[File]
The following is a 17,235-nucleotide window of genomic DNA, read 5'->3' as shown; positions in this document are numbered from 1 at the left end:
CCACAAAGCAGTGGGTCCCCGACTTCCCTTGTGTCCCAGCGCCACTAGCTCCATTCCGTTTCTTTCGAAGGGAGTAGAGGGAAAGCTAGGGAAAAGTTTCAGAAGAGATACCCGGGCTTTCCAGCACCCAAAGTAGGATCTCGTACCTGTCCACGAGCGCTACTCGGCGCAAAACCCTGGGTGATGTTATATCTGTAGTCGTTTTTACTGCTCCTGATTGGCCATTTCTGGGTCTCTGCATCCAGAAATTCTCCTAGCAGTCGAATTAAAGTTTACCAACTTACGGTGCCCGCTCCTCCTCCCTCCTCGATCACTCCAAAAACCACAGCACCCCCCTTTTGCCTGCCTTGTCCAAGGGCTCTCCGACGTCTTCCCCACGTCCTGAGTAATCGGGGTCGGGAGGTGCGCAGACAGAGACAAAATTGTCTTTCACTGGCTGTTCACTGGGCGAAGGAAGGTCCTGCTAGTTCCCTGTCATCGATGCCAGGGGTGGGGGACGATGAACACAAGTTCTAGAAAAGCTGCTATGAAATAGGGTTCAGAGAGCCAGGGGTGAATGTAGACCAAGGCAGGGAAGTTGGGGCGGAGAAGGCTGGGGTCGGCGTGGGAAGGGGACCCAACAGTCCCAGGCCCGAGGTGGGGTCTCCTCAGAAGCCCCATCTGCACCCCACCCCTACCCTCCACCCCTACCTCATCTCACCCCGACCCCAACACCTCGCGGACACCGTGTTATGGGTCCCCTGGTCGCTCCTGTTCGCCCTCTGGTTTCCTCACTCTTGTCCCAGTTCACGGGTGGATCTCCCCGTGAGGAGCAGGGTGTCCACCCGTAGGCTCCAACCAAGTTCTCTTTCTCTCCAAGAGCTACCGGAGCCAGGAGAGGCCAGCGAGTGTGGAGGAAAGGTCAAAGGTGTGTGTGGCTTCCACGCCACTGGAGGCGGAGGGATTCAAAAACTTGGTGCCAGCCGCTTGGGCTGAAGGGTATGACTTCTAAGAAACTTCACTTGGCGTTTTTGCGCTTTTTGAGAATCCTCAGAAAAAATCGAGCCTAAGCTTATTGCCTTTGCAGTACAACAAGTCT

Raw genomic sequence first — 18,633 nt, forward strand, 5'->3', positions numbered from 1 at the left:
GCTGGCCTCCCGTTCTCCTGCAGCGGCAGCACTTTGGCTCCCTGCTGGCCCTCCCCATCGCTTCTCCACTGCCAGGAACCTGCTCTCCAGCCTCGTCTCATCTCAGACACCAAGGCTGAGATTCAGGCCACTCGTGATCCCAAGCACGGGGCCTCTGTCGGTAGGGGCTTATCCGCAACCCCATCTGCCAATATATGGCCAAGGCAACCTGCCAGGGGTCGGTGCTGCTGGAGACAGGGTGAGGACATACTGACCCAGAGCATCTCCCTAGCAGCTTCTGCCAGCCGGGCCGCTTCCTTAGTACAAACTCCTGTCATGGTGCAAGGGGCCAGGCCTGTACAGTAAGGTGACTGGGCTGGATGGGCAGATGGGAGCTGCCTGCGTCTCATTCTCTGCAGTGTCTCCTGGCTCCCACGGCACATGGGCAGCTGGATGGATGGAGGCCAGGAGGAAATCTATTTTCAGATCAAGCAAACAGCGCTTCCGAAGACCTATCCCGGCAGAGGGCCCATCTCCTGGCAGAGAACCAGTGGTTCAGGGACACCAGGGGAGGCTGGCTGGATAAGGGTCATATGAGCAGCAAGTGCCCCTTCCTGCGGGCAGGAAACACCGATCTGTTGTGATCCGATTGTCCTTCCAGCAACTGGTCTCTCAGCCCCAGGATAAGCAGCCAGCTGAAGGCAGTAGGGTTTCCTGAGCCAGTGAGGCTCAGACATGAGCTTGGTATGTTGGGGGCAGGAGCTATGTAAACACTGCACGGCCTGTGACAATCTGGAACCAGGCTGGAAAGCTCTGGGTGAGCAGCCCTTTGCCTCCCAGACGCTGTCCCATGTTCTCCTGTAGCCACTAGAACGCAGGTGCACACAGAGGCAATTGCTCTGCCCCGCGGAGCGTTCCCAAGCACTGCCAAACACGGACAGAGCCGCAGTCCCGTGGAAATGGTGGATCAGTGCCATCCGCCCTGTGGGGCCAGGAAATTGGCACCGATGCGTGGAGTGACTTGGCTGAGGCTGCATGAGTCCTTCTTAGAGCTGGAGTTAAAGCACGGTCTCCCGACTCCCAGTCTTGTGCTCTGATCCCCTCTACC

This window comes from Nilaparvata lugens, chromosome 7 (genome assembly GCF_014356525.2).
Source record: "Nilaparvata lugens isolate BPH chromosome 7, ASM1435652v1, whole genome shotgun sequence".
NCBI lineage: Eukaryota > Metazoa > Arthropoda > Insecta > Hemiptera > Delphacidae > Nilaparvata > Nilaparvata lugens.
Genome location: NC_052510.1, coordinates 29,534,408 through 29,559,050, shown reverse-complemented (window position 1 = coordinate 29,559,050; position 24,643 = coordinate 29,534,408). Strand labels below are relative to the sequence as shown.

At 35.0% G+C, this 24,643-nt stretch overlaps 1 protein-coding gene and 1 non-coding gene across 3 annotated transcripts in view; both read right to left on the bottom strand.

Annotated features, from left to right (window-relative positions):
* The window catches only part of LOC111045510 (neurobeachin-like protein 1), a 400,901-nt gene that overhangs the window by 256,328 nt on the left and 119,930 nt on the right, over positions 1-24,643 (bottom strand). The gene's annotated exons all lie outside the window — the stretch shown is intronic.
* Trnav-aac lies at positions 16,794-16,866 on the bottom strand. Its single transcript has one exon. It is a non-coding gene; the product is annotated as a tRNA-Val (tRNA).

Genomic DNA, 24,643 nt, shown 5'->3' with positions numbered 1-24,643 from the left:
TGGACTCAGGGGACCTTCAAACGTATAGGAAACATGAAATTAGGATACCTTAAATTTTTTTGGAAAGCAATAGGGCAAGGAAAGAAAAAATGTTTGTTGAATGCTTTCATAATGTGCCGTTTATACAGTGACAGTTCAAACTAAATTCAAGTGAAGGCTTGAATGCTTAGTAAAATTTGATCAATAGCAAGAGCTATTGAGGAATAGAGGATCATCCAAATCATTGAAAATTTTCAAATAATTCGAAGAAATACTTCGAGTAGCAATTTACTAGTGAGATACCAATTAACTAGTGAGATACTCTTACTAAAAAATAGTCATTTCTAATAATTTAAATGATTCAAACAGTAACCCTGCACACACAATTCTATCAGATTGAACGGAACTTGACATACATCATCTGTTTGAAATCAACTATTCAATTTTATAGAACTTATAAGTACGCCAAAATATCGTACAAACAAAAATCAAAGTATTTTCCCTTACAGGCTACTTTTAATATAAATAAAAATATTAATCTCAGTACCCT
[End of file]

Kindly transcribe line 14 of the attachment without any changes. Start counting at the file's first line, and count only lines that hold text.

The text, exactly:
TGGACTCAGGGGACCTTCAAACGTATAGGAAACATGAAATTAGGATACCTTAAATTTTTTTGGAAAGCAATAGGGCAAGGAAAGAAAAAATGTTTGTTGAATGCTTTCATAATGTGCCGTTTATACAGTGACAGTTCAAACTAAATTCAAGTGAAGGCTTGAATGCTTAGTAAAATTTGATCAATAGCAAGAGCTATTGAGGAATAGAGGATCATCCAAATCATTGAAAATTTTCAAATAATTCGAAGAAATACTTCGAGTAGCAATTTACTAGTGAGATACCAATTAACTAGTGAGATACTCTTACTAAAAAATAGTCATTTCTAATAATTTAAATGATTCAAACAGTAACCCTGCACACACAATTCTATCAGATTGAACGGAACTTGACATACATCATCTGTTTGAAATCAACTATTCAATTTTATAGAACTTATAAGTACGCCAAAATATCGTACAAACAAAAATCAAAGTATTTTCCCTTACAGGCTACTTTTAATATAAATAAAAATATTAATCTCAGTACCCT